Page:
Pain taught me the importance of loving myself.
by Mary Byrne Eigel
Those who have endured long-term pain know how difficult it is to accurately describe the depth of the experience. Pounding hammers, sudden lightning strikes and freshly lit fires are images I recall resonating inside my hips and back.
I traveled more than half my life with chronic pain from hip dysplasia. I struggled to walk long distances or run as fast as my friends. My parents would never talk to me about my pain. Their world taught, “Silence is golden.” Not talking meant maybe it did not really exist. It was a wall between us.
As a society we have a tough time conversing about pain. The 1-10 smiley face pain chart presented to you when visiting a medical professional is a prime example. Through the years I often thought, “Is a number all you want to know about my pain?” I can’t tell you about how it dictates what I can and can’t do? I can’t tell you how it erodes my self-esteem? I can’t tell you how it robs my energy and shortens my temper?
Thankfully, I am at a place in my life where I now see what my often unbearable, unrelenting pain taught me and how different my life may have been if my pain had not been present.
Pain urged me to find a profession where I could sit instead of stand. It gave me the courage to refine my skills as an artist and go beyond being an art educator.
Pain required the strength of a warrior to endure but encouraged an open heart that did not harden in response to it. It taught me to face life with open hands rather than with closed fists. It made me a more spiritual person.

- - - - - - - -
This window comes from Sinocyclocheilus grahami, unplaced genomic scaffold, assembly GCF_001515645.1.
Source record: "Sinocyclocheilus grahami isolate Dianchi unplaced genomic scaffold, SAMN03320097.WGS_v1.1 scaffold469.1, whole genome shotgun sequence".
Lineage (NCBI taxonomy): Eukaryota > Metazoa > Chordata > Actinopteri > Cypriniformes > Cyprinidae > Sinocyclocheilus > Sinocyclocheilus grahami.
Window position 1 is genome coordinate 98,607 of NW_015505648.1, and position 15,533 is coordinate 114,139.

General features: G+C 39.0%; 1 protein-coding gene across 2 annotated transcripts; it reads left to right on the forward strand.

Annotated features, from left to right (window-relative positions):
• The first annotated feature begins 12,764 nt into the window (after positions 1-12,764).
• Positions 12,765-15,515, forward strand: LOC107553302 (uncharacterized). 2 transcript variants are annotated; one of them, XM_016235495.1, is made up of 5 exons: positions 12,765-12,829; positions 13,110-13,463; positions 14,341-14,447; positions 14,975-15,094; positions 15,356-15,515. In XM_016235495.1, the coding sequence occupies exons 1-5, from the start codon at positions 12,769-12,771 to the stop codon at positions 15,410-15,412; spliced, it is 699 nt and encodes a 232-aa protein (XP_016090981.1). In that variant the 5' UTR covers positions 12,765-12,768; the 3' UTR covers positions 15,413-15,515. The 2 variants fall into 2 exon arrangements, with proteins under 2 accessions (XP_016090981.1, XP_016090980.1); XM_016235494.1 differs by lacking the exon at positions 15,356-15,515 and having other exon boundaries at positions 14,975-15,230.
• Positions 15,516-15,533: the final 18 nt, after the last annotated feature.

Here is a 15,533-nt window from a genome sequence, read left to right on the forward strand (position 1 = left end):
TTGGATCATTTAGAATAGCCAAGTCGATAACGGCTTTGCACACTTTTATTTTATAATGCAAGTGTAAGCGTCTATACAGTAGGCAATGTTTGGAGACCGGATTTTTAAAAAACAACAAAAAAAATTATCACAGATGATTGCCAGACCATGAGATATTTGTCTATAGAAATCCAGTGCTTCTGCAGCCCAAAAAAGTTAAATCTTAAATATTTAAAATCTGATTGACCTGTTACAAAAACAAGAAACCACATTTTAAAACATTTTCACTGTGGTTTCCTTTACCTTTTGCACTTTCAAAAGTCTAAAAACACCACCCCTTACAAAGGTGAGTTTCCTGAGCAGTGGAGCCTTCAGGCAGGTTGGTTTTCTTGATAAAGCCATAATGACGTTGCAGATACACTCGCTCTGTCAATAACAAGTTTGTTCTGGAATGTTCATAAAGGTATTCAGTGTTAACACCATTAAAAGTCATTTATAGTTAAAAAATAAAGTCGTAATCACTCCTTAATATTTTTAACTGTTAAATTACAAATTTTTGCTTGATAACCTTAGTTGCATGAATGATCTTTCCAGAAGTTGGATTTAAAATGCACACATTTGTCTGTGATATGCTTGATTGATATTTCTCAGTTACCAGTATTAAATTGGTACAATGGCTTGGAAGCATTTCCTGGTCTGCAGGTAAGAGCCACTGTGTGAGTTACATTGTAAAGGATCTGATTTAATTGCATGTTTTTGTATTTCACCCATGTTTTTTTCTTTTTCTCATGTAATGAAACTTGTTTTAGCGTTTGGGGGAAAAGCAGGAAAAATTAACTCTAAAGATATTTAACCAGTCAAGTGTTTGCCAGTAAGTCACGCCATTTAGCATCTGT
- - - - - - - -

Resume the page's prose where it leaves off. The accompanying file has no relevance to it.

Pain taught me there is no shame in being different. It allowed me to see we are all unique individuals with different ways we need to journey through life. It pointed out the need to challenge the status quo when it presents obstacles. It reminded me there is nothing wrong with needing things others may not require. Elevators in buildings are the result of compromised people expressing their concerns.
Pain opened my eyes and made me reconsider what I believed. It gave me a chance to examine the mask I had allowed my ego to construct. There were many things I thought I “should” do. Pain slowly softened these thoughts and revealed what was essential and what is not. It taught me the virtues of being able to find compromise.
Pain taught me the importance of loving myself. It showed me the value of setting boundaries between what I do for others and what I do for myself.
Pain provided me a way to grow and expand as a person. It encouraged humility and gratitude. I learned the value of both self reliance and reliance on others. It taught me the value of good friends, the beauty of small things and precious moments.
Pain has its gifts, but a gift that pain patients deserve is acknowledgement and access to the best resources available. Current scientific research is discovering objective ways of measuring pain. The Internet offers a wealth of information and tools for non-traditional pain management.
May these combined efforts open more doors and lead to more informed purposeful conversations between pain patients and those who manage pain.
Mary Byrne Eigel is an artist, writer, educator and pain management advocate. Her book, Silent Courage, chronicles her journey of chronic pain and healing. Learn more about Mary at marybyrneeigel.com.